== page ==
Why can’t groups like Suaram, the Centre for Independent Journalism, and LoyarBurok, and movements like Bersih 2.0 source for funds locally? Why do they need to get foreign funding?

If you are deemed as friendly to the government, then you get easy donations from big businesses and of course, the government itself.

If you are deemed as anti-establishment, you may get donations from some other Malaysians but only if you grow big enough to be seen as a threat to the government. In that sense, large opposition parties and vocal ethno-religious NGOs generally have no big problems securing funding.

Funding problems are also solved when one is the target of a government witch-hunt. For example, Bersih 2.0 raised the money needed to organise the Bersih 2.0 and 3.0 rallies completely through public donations from Malaysians at home and abroad.

So, what kind of NGO work needs foreign funding? Those deemed threatening to the regime but which are not “sexy” enough to draw in pro-change public donations. For example, the funds Bersih 2.0 received from the National Democratic Institute for International Affairs (NDI) and Open Society Institute (OSI) was for a study on constituency re-delineation. At that time, Bersih 2.0 was still in its infancy and received little public attention.

(source: suaram.net)

Annual human rights reports: not as sexy as seeing Najib in a French courtroom (source: suaram.net)

Another good example of important NGO work that is not so appealing in the public’s eyes is Suaram’s annual human rights report, arguably one of the most important documentations of political development in Malaysia. How many of those who donated to Suaram for the Scorpene suit just to see Prime Minister Datuk Seri Najib Razak being dragged to a French court, forked out the same amount of money for the NGO’s annual publication?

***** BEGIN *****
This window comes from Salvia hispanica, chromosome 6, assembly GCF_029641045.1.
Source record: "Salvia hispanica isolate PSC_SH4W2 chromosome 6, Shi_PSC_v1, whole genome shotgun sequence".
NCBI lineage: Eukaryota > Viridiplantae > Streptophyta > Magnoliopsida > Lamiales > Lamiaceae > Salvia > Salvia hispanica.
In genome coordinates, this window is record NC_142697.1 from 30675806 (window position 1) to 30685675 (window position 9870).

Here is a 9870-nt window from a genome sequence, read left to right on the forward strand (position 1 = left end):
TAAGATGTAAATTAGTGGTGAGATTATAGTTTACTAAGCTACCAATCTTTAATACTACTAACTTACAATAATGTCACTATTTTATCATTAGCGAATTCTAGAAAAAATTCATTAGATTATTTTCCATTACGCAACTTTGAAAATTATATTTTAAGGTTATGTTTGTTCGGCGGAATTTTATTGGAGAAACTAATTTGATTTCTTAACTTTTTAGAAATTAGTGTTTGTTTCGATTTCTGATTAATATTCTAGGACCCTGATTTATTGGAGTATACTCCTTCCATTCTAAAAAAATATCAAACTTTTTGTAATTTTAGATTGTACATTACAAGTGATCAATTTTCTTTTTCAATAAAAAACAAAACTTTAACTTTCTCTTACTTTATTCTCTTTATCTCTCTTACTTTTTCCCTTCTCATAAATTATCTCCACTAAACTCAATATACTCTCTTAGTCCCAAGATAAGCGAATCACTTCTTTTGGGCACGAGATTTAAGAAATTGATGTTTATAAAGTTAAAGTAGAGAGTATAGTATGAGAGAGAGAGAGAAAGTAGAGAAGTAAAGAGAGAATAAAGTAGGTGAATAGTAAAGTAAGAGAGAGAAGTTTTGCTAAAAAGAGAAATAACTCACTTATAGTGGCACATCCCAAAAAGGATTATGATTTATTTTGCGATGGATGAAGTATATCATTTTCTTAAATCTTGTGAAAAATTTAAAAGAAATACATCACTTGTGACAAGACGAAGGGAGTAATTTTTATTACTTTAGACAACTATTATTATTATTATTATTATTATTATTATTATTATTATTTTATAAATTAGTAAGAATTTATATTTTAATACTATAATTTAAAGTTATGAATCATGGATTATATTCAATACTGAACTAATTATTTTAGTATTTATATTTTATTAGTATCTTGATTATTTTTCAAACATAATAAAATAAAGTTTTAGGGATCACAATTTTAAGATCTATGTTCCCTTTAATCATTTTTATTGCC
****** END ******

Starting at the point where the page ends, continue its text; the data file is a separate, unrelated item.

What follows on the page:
Fundamentally, we should ask ourselves: if the work is good, what’s wrong if it’s funded by foreigners? For example, since Japan is the world’s third largest economy, should we begrudge the Japanese the foreign aid it received for the tsunami last year? Or, since our per capita GDP is only about 20% of Japan’s, did we have an ulterior motive to topple the government there when we donated to Japan?

What’s wrong if the Malaysian Aids Council, whose main funder is the Malaysian government, also received RM450,000 from Soros’s Open Society Foundation for HIV prevention programmes amongst high-risk groups like drug users? Is this the “evil Jewish financial speculator’s” plot to promote drug addiction by reducing its risk?

Doesn’t taking money from foreign sources leave these organisations vulnerable to being influenced and directed by foreign interests? How do we know that organisations which receive foreign funding are acting in Malaysia’s best interest and not the interest of their funders?  

There are two angles in addressing the premise that receiving foreign money means vulnerability to foreign influence and even foreign control.

Firstly, if this were true, then the Malaysian government would be most guilty of being susceptible to foreign interests. How much in grants and cheap loans has our government received from the US, Japan, Europe and Arab countries alongside the World Bank and the Asian Development Bank? How do we know that our ministers and government officials have not sold out our national interest? Do they have a track record of integrity and intelligence?

Secondly, selling out your country can happen whether you receive money from or give money to foreigners. Take for example, the Lynas Advance Material Plant in Kuantan which receives a lucrative 12-year tax holiday for running a plant too costly to operate in Australia if it met environmental regulations there. This is like offering your home to your rich neighbour as their rubbish bin free of charge, instead of charging them a bomb as compensation. Hence, Lynas is virtually receiving foreign funding from the Malaysian government! So, do we think the Malaysian government is therefore in a position to take advantage of Australia or vice versa?